Field Notes

Ice fishing on the Nottawasaga Bay


in Features


A rising wall of snow-cloud and Canada geese flee the coming squall. From the sunroom at the back of my house I can track storms rolling in over the harbor. This winter, the impulse to step through that pane of glass hit me hard. There’s a magnetic force to Collingwood’s glinting harbor when it’s under ice. I figured that must be the appeal of ice fishing . . . why anglers are notorious for safeguarding their favorite spots. There was nothing for it but to trudge down to the Spit and enter that secret world.

The last few El Niño-warm Decembers, Nottawasaga Bay remained a stretch of midnight blue open water. This year, there’s a freeze-up. The wind off the bay has ground the pack ice, rounding off its edges to form giant lily-pads. Hank Barris, all-season fisherman from the age of ten, is jabbing at the ice with a four-foot chisel.

“If you can put your spud through the ice in one poke,” Barris says, “it’s not safe. For the best freeze-up you want 48 hours of calm . . . no wind and it’ll skip ice on it. You could drive your truck on black ice. Strong as the dickens. In the fall, it’ll go to honeycomb ice which is as long as a pencil and all squished together. It just shatters and disintegrates.”

“Have you had any close calls with all this melting and freezing?” I say, mincing toe-heel over a slippery minefield praying my new Yaktrax traction spikes hold up.

“You know that island at Northwinds Beach?” Barris says, “There can be three inches of ice but 50 yards away . . . open water! The wind’ll crack the ice and push you out into the bay.” He turns to face the shore, “If you look that way and a crack opens, that jump can very quickly become three feet. You keep all your gear in your bucket and run like hell.”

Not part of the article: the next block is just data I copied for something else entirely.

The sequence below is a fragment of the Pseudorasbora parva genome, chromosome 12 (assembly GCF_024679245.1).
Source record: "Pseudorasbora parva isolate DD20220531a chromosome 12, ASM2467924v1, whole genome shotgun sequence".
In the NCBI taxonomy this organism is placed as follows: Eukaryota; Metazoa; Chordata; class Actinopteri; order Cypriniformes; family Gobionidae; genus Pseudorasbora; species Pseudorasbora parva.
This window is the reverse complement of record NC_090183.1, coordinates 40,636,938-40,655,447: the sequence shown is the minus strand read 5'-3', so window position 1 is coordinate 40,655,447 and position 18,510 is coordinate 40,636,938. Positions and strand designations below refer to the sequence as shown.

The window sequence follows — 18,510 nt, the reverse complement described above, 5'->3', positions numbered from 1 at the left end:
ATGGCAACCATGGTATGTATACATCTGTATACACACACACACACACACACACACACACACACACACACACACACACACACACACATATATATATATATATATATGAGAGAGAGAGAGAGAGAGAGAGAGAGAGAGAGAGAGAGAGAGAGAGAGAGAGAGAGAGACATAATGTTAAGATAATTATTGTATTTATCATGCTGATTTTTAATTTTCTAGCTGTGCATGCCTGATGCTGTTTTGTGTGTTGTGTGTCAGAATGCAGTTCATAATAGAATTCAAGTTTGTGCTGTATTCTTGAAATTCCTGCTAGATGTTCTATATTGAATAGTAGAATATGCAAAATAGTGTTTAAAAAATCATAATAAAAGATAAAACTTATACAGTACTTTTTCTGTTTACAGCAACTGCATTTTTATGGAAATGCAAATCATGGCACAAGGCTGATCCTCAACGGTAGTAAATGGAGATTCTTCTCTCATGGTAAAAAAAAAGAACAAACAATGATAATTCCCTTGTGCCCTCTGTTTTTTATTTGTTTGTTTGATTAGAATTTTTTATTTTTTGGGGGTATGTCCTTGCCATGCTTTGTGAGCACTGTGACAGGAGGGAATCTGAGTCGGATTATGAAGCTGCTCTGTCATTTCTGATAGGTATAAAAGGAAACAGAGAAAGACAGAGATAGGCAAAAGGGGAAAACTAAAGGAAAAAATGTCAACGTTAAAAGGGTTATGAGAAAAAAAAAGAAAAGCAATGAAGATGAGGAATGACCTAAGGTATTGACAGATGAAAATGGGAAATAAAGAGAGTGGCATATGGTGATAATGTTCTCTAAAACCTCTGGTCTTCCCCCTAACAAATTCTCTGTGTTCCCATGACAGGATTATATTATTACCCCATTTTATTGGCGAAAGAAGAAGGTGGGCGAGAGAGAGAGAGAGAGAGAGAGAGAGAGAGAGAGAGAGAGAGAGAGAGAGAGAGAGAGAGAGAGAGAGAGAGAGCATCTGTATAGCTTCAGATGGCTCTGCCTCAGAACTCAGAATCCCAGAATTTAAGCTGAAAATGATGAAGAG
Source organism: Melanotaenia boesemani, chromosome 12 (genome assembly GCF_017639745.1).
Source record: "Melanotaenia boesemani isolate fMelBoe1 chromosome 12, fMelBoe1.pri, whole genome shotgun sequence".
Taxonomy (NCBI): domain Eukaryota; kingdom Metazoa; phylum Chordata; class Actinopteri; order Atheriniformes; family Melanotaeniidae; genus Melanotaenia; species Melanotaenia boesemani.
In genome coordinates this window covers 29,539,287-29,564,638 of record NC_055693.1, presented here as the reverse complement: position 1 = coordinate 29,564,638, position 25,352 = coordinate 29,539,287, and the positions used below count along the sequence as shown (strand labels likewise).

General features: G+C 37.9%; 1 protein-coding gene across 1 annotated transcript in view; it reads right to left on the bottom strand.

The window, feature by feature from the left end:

I try to imagine what it’s like to fish and hunt like Hank Barris. To hang loose, be in touch with elemental things. Then I remember the infamous ice slide outside the grade school portables. Every winter, nasty boys would groom it into a treacherous ice-slick. No matter how tightly I grasped the railing, my feet slipped out from under me. Oh the sting of Mercurochrome on my pebble-embedded knees!

Pancake Ice on Collingwood Spit

In the June 3, 1837 Penny Magazine of the Society for the Diffusion of Useful Knowledge, Charles Knight describes how Chippewa Indians on Lake Huron cut fishing rods from willow trees and carved wooden decoys, “A hole is broken in the ice with a hatchet; a piece of wood carved into the shape of a fish, and colored to resemble one, having tiny fins and tail, and balanced by a piece of lead in the belly, is suspended in the water by a string of gut from a short stick which is held in the left hand.” Knight characterizes this activity as “an uncomfortable and cold mode of obtaining food.”

Next week, Barris takes a bowl of fish roe (“chum”) out of his beer fridge, “No real fisherman would buy bait from a store. That stuff is processed with borax to keep three months so always make your own bait. See how these fish eggs come in a skein like a saran-wrappy condom? As the eggs get close to being laid on the river bottom, they get looser and that skein separates. Once I got 400 roe bags from a ten pound female fish! First, we’re gonna form a ball of fish eggs about the size of a dime.”

I wrestle with a piece of icky, chartreuse-colored skein like a woman’s nylon stocking. It takes several tries to get my roe bag tightly wrapped. Barris adds two pieces of styrofoam to make it float, “Trout have an uncanny ability to really run with the line,” he says, “One time I tussled with a rainbow trout for 40 minutes. A real behemoth.”